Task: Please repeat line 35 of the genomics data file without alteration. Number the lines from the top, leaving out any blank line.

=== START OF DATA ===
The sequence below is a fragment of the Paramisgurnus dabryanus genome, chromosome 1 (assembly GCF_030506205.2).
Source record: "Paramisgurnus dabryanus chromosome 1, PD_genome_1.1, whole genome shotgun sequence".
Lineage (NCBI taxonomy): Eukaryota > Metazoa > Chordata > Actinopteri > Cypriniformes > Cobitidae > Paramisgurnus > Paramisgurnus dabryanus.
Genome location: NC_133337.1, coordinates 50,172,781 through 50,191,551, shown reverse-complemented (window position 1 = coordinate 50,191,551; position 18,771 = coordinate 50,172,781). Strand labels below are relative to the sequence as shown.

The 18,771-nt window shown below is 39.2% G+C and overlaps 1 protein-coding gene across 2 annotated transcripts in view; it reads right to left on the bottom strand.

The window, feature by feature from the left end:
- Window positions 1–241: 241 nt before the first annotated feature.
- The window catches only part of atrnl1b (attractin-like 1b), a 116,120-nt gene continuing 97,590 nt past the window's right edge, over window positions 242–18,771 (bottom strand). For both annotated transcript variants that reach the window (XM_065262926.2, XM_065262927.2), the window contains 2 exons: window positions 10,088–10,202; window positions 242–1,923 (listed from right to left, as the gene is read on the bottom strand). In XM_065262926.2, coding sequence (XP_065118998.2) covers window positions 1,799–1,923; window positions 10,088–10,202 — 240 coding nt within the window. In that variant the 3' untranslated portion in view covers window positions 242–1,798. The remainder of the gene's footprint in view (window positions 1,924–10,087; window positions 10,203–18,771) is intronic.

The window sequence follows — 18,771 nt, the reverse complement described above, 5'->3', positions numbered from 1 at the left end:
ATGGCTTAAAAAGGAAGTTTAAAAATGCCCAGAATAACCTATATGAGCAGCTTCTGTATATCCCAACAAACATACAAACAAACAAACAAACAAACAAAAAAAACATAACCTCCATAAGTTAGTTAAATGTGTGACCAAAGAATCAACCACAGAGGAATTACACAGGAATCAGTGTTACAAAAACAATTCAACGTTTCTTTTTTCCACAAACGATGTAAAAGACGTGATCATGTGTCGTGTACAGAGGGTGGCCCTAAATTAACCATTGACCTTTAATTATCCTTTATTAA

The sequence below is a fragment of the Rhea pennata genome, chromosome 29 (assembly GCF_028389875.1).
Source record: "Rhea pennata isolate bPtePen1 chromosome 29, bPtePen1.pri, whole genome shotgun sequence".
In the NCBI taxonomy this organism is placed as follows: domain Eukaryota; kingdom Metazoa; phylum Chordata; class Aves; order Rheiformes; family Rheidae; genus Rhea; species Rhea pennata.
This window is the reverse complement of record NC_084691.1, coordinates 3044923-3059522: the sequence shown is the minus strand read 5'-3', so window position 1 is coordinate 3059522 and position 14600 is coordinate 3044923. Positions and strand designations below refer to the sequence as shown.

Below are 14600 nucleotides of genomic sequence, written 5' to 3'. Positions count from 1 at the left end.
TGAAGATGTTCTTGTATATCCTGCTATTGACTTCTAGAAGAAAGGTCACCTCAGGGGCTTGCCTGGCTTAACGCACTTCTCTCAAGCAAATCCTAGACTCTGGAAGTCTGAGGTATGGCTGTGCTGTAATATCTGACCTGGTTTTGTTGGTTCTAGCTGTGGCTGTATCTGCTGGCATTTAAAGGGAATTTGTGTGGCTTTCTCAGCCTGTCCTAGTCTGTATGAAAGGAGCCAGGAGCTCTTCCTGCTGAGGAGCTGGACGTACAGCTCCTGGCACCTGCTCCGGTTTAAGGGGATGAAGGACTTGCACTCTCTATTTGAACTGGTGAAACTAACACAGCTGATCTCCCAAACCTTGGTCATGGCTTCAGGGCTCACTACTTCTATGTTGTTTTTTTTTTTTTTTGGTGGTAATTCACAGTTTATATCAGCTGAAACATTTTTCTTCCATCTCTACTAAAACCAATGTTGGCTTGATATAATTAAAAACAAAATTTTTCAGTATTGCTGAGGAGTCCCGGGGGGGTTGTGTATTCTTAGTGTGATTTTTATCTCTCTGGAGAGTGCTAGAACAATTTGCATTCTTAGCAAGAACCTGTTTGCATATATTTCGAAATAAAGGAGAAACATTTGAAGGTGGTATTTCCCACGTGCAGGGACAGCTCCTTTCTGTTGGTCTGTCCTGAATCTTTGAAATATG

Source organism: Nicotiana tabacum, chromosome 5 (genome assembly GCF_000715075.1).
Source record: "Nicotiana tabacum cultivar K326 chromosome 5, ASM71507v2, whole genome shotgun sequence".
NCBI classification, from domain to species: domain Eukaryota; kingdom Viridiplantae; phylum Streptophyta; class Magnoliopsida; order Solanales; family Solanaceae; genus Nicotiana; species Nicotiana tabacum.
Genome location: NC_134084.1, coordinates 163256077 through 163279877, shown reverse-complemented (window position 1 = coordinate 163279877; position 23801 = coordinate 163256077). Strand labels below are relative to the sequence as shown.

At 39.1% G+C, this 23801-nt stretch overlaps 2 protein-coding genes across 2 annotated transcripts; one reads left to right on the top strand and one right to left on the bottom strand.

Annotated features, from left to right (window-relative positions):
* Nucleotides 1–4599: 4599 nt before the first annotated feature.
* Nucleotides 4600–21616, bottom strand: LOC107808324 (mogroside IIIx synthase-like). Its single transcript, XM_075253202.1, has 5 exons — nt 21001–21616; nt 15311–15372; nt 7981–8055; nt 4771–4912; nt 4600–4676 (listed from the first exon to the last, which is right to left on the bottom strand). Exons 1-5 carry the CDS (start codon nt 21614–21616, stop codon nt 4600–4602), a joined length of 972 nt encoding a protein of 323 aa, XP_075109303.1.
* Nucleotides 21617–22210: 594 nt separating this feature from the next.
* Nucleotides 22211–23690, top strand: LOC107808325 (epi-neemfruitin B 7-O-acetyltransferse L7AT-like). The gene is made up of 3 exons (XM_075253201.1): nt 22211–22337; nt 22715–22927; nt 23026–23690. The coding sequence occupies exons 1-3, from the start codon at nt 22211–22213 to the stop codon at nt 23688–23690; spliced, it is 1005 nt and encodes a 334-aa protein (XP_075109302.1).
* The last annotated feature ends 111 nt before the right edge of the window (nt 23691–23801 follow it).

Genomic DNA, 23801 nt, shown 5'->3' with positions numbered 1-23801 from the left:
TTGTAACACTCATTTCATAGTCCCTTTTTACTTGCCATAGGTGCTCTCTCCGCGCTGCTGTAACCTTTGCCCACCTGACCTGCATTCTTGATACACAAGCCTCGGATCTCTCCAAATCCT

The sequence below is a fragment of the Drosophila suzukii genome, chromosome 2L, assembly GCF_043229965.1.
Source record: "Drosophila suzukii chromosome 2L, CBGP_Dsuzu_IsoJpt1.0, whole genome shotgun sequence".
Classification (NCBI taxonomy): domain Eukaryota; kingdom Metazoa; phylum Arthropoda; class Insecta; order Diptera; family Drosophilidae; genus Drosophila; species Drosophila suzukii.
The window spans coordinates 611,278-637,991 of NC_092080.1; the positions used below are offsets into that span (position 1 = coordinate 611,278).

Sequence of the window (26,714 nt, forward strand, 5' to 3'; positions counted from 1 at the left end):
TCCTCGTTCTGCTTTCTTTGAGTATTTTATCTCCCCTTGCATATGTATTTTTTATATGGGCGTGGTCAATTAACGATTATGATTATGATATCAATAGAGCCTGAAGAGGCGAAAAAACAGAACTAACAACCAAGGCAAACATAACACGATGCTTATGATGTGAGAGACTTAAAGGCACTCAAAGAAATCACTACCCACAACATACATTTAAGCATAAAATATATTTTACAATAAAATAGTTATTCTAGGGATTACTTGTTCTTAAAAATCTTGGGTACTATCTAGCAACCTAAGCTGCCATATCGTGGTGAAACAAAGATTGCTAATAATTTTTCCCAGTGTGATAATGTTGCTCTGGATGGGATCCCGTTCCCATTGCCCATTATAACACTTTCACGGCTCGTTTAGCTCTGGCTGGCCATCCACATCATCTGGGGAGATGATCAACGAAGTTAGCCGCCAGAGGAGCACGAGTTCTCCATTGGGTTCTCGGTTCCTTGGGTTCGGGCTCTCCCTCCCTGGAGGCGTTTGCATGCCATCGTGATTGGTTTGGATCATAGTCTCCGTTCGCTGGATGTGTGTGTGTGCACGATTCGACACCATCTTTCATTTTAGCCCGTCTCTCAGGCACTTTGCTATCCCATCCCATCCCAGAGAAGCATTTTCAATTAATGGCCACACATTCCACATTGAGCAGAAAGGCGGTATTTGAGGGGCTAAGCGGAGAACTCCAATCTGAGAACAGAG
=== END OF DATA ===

TCCTCGTTCTGCTTTCTTTGAGTATTTTATCTCCCCTTGCATATGTATTTTTTATATGGGCGTGGTCAATTAACGATTATGATTATGATATCAATAGAGCCTGAAGAGGCGAAAAAACAGAACTAACAACCAAGGCAAACATAACACGATGCTTATGATGTGAGAGACTTAAAGGCACTCAAAGAAATCACTACCCACAACATACATTTAAGCATAAAATATATTTTACAATAAAATAGTTATTCTAGGGATTACTTGTTCTTAAAAATCTTGGGTACTATCTAGCAACCTAAGCTGCCATATCGTGGTGAAACAAAGATTGCTAATAATTTTTCCCAGTGTGATAATGTTGCTCTGGATGGGATCCCGTTCCCATTGCCCATTATAACACTTTCACGGCTCGTTTAGCTCTGGCTGGCCATCCACATCATCTGGGGAGATGATCAACGAAGTTAGCCGCCAGAGGAGCACGAGTTCTCCATTGGGTTCTCGGTTCCTTGGGTTCGGGCTCTCCCTCCCTGGAGGCGTTTGCATGCCATCGTGATTGGTTTGGATCATAGTCTCCGTTCGCTGGATGTGTGTGTGTGCACGATTCGACACCATCTTTCATTTTAGCCCGTCTCTCAGGCACTTTGCTATCCCATCCCATCCCAGAGAAGCATTTTCAATTAATGGCCACACATTCCACATTGAGCAGAAAGGCGGTATTTGAGGGGCTAAGCGGAGAACTCCAATCTGAGAACAGAG